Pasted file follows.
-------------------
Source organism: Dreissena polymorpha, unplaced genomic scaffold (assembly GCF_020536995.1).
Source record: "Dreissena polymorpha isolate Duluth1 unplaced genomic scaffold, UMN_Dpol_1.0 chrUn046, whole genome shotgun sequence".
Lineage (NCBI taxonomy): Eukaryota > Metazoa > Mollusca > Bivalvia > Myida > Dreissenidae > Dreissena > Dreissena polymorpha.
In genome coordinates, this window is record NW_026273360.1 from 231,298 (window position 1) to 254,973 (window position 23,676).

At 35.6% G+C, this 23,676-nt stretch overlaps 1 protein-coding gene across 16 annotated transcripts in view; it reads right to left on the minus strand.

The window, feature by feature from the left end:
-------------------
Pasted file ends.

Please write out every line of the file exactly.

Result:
Source organism: Dreissena polymorpha, unplaced genomic scaffold (assembly GCF_020536995.1).
Source record: "Dreissena polymorpha isolate Duluth1 unplaced genomic scaffold, UMN_Dpol_1.0 chrUn046, whole genome shotgun sequence".
Lineage (NCBI taxonomy): Eukaryota > Metazoa > Mollusca > Bivalvia > Myida > Dreissenidae > Dreissena > Dreissena polymorpha.
In genome coordinates, this window is record NW_026273360.1 from 231,298 (window position 1) to 254,973 (window position 23,676).

At 35.6% G+C, this 23,676-nt stretch overlaps 1 protein-coding gene across 16 annotated transcripts in view; it reads right to left on the minus strand.

The window, feature by feature from the left end: